Yesterday’s economic growth number was a disappointment and makes Bill Evans, the Westpac chief economist, who tipped two rate cuts this year look like a genius. However, the RBA Governor is not in the cutting camp yet. But the March quarter economic numbers are bound to settle the matter.
In case you missed it, following the weak September quarter growth of 0.3%, December came in at 0.2%, which was a tick below the 0.3% the consensus of economists had tipped. This means for the 12 months of 2018, the growth rate was 2.3% and Dr Phil Lowe needs a strong March and June quarter, if his tipped 3% growing economy is to show up.
I think he will be disappointed, though early signs for the March quarter are looking better than what we saw in the three months ending December 31.
The January consumer confidence, which is more influenced by the month of December, saw a slump from 104.4 to 99.6. When the number goes below 100 on this Westpac measure, pessimists outnumber optimists. February saw a rebound in confidence with a reading of 103.8.
Business confidence and business conditions readings also turned down towards the end of the year but recently kicked up again as this chart shows.
The NAB business conditions index rose from a four-year low of +2.6 points to 6.6 points in January, where the long-term average is 5.8 points, which I hope is a sign of things to come. That said, I have often warned that “hope is not a strategy” worth investing on but the recent run of data does give reason to keep your fingers crossed that the worst is behind us.
Remember this was the quarter where our stock market fell about 14%, where the US market nearly snuck into bear market territory, down 20%, when President Trump was talking up a trade war and the US central bank’s expected interest rate rises were making some economists tip a recession in 2019! It wasn’t great for positivity.
Meanwhile, we had the big wait for Royal Commission recommendations, house prices were falling, helped along by a media that lapped up the bad news. And we had and still have a looming election with Bill Shorten promising big policy changes. You don’t have to be Terry McCrann or Ross Gittins to work out why the December quarter only grew at 0.2%.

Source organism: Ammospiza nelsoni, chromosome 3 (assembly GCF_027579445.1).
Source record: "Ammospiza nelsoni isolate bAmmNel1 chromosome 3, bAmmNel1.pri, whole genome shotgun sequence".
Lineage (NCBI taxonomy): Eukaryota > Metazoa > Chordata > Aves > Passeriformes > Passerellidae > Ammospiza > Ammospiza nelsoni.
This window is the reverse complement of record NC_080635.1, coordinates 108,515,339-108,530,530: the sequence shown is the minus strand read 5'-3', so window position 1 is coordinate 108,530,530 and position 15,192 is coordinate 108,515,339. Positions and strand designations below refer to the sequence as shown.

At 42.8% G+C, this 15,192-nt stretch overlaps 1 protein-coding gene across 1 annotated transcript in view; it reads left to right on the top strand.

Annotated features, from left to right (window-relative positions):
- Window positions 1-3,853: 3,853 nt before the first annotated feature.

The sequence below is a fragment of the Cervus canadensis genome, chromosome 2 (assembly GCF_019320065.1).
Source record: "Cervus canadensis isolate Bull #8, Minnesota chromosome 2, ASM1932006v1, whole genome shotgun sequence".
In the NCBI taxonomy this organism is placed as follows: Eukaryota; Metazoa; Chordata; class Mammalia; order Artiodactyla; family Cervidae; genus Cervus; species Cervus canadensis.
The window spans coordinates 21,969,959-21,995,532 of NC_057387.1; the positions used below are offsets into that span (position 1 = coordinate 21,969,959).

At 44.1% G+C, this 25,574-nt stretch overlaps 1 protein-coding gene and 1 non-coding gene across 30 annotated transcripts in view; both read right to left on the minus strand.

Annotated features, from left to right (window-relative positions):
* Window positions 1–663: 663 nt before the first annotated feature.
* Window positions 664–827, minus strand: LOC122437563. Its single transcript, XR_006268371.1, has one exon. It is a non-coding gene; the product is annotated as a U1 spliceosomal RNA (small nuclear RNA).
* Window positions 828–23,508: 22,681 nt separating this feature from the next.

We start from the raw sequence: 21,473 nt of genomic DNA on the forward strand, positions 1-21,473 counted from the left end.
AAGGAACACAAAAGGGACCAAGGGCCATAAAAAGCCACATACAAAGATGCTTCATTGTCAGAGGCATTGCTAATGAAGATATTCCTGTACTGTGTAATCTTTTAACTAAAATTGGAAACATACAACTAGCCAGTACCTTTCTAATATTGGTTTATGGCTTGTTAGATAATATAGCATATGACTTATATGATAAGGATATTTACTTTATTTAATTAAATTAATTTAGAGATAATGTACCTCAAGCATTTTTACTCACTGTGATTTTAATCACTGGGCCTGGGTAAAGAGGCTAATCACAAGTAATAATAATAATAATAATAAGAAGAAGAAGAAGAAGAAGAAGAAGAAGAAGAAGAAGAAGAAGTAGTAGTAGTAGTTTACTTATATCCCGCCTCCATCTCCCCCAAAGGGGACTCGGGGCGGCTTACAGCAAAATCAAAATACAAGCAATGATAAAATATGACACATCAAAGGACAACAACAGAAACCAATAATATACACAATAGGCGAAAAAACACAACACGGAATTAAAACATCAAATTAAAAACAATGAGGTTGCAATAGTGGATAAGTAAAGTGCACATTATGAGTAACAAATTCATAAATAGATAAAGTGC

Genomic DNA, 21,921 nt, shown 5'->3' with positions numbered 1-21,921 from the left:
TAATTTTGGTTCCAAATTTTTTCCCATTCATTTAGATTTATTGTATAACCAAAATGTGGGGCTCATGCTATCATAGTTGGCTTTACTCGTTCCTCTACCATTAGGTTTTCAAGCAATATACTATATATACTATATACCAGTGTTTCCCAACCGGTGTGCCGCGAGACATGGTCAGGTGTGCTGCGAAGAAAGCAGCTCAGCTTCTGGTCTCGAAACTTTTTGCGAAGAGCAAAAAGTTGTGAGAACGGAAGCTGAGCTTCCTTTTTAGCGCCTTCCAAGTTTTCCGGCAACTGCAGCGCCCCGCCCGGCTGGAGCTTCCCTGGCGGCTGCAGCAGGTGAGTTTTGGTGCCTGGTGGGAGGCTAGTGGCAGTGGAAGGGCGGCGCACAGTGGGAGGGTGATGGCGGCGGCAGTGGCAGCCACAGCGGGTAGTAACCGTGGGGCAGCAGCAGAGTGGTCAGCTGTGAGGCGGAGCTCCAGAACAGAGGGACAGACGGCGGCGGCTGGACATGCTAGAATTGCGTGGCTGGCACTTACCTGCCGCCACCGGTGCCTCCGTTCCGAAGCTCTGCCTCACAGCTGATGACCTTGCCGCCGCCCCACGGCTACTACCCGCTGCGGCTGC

But Dr Phil remains confident that things will improve or else he would’ve cut rates on Tuesday.
In a speech this week for the AFR Business Summit, he still thinks the house price fall will not deliver Armageddon because, unlike other house price dives, unemployment is not rising, nor are interest rates. What he needs to see is wage rises to be right about house prices and so Labor’s promise to deliver that, if it wins the election, might be a help.
In reality, Dr Phil would prefer the market to give the wage rises rather than a caring and sharing Shorten Government because too rapidly rising wages could cause interest rates to rise too fast and that might give us the recession that looks long overdue!
Dr Phil thinks wages will rise this year because the labour market is tightening, with NSW’s unemployment rate at a 40-year low of 3.9%! HSBC’s chief economist in Oz, Paul Bloxham, says he trusts the labour market stats more than the GDP numbers in trying to work out how the economy is going.
Economists like Paul point to the fact that real gross national income rose by 1.1% in the December quarter to be up 3.5% on the year. And in nominal terms, GDP increased by 1.2% in the quarter and rose by 5.5% over the year.
Gotta hope Phil and Paul are right!
And for anyone who likes backing long shots at races, they might like to know that a house in Sydney with a reserve of $1 million shocked a big crowd on the weekend going for $400,000 over the reserve. One of my staff members went along hoping for a bargain in this scary, crappy housing market but he and his wife left gobsmacked!
And the boss of Maserati, Glen Sealey, in a recent interview, told me that conditions have been tough since house prices and business confidence dipped but sales have been on the rise since Valentine’s Day!
This coincides with news of improving auction clearances and the bounce back in business confidence and conditions.
I know this is me at my optimistic best but at least I have Phil and Paul in the same boat and they are pretty smart.